In addition to simple expressions, a programmer can assign a value to a variable that the function will return.

VarY : real;

The sin function will return some value, which will be multiplied by 10. The result of the calculation will be written to the variable Y.



For a complete picture of the operators, it is worth considering the conditional operator, without which no program can do. In general terms, the pascal condition is written as follows:

if<conditioned expression>then< action>
else< action>

Any condition in the pascal consists of three blocks. A conditional expression refers to any expression that can be true or false. For example, 10=5 is a conditional expression whose result is false, and the expression x:=10 is not conditional.

The second block is the action to be performed if the condition is true. The last block is the else block. It is not mandatory, so if your program does not imply actions in case of a false outcome, you do not need to write a block else.

Example of a condition:

program example;
var x: integer;
if (x>=7)and(x<=100) then writeln('x is in range')
else writeln ('X is not in the range');

The result of the program: X is included in the range.

In this program, we determine whether the number 4* 7 is in the range from 7 to 100. To do this, you need a conditional if statement. After it there are two conditions, which are combined by the operator and. And indicates that the condition in the first and second brackets must be met.


The word then denotes the end of the condition, followed by commands. If the condition is met and its result is true, the writeln command ('X enters range') will be executed. Note that writeln() is not followed by a semicolon. A semicolon is needed only when there is no block else.


The next line is else. It denotes the logic that holds if the condition is false. In this case, a string is displayed.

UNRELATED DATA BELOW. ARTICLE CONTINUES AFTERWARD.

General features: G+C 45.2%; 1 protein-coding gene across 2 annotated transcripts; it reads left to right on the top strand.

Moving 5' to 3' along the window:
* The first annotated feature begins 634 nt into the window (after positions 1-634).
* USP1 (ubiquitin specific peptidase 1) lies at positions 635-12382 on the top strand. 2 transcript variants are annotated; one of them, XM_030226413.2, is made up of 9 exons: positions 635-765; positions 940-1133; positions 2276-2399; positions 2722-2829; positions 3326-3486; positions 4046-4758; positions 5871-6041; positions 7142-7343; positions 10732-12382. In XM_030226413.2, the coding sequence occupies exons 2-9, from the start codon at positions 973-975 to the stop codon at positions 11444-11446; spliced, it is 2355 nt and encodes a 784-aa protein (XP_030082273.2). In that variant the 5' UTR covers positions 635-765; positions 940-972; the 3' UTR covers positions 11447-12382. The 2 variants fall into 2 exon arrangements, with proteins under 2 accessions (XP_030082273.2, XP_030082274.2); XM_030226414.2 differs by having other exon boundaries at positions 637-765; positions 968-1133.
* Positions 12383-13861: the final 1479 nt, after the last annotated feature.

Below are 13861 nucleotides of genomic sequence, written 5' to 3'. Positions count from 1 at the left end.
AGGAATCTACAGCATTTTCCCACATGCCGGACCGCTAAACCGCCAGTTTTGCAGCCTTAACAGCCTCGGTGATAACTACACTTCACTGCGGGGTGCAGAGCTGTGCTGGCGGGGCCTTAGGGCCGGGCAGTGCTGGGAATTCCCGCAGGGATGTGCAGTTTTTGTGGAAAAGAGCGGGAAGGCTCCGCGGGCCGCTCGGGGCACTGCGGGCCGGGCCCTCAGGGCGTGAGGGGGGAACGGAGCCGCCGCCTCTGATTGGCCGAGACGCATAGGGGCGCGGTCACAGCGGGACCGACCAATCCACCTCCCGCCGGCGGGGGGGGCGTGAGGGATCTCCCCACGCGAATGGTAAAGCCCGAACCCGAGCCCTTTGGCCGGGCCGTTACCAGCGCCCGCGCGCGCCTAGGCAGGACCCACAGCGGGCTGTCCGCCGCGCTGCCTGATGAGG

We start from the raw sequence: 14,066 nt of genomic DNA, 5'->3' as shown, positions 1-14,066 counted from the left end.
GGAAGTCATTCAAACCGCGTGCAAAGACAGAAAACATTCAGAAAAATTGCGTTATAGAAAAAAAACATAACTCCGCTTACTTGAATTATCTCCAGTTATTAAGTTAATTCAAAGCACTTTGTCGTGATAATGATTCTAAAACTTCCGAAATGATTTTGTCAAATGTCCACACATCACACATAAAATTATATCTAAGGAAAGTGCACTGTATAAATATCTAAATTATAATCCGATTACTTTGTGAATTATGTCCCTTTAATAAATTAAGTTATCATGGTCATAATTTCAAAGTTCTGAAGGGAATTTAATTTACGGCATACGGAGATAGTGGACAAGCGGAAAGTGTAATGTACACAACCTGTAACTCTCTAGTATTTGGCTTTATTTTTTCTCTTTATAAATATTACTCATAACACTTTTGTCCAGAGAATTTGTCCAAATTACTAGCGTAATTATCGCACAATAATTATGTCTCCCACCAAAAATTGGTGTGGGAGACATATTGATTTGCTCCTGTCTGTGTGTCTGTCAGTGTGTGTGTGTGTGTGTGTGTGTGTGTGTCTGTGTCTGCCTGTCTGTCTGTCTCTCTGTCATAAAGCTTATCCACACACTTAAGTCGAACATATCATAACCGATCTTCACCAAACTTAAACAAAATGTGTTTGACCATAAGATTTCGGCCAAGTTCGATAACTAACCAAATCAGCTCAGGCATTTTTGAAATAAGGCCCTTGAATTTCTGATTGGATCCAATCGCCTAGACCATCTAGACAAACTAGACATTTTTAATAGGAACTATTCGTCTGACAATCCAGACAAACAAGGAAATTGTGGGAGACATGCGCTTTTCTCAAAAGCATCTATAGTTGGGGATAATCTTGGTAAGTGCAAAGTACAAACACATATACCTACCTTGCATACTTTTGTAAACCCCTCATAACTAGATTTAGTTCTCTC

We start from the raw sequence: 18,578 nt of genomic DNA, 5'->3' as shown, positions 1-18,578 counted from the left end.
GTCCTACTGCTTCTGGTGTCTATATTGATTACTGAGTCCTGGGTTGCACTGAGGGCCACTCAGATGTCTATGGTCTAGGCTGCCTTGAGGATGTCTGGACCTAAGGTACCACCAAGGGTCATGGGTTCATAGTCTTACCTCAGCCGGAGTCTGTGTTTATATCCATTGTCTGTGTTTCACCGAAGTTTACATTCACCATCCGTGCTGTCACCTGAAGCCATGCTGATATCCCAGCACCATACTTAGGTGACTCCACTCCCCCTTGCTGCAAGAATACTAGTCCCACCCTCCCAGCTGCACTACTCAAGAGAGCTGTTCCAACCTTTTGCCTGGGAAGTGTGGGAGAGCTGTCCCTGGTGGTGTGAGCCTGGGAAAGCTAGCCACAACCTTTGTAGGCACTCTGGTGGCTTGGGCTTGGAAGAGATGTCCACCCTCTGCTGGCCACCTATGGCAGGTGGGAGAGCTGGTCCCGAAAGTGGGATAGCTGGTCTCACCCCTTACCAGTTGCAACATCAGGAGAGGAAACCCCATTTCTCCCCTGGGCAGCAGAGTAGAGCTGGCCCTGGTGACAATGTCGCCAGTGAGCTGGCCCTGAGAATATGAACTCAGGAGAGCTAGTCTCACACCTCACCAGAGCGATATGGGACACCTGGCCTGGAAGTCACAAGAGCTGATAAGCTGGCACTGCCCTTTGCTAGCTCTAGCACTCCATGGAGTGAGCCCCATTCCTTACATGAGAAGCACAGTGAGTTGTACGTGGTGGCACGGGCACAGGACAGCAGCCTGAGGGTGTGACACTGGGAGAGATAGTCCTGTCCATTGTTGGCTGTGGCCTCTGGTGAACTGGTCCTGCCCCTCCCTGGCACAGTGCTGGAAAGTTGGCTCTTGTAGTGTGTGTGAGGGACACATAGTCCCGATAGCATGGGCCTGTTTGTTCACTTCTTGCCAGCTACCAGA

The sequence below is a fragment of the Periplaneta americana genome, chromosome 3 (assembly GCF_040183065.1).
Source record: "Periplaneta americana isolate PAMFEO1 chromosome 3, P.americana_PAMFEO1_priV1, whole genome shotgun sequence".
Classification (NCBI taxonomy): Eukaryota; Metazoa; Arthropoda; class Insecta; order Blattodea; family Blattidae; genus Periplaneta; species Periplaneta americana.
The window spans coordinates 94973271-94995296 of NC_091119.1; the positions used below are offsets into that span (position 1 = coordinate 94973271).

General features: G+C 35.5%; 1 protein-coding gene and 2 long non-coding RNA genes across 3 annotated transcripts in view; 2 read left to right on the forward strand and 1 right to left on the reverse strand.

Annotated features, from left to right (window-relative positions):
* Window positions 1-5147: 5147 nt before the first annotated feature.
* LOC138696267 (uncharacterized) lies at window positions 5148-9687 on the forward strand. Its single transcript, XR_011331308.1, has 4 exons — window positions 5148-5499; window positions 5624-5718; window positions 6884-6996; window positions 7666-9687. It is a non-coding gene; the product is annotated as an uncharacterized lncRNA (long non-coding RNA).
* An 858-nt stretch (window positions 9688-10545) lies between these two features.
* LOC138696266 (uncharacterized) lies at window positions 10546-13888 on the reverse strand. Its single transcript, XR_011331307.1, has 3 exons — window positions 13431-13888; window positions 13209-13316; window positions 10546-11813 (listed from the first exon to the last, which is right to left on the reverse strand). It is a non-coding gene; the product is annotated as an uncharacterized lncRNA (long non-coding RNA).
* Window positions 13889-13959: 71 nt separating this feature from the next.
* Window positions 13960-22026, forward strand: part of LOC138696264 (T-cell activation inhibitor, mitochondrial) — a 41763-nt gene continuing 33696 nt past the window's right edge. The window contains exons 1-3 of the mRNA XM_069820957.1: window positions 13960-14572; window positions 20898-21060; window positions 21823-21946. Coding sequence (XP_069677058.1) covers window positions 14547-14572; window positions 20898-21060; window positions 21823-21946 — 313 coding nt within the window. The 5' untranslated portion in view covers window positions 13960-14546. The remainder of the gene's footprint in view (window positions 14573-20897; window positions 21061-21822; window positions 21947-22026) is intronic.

Other spellings of the condition in Pascal are possible. For example, if you need to execute more than one command, then after then and else the operator brackets begin and end are placed.

if<conditioned expression>thenbegin
<activity 1>;
<activity 2>
else begin
<activity 3>
<activity 4>

Note that the first statement brackets are not followed by a semicolon. There may be other options:

if<conditioned expression>thenbegin
<activity 1>;
<activity 2>
else<activity 3>

In the else block, statement brackets are not needed because the block contains only one action.

Comparison operator


Another operator that inexperienced programmers often confuse with assignment is the comparison operator. It looks like a regular sign equal to "=". If in mathematical records it is used to denote equality, then in Pascal programming the operator denotes comparison. For example, the expression a = b will be read as "a equals b?". The comparison operator is used primarily in conditional constructs.

Example of use:

Varx, y : integer;
If x = y then write("X equals igrek")else write("X is not equal to igrek");

The result of the program: X is not equal to the game.

For successful programming, you just need to be able to work with operators. One of the most common in the Pascal language is the assignment operator ":=". Do not confuse it with the condition operator "=", used in conditional constructions.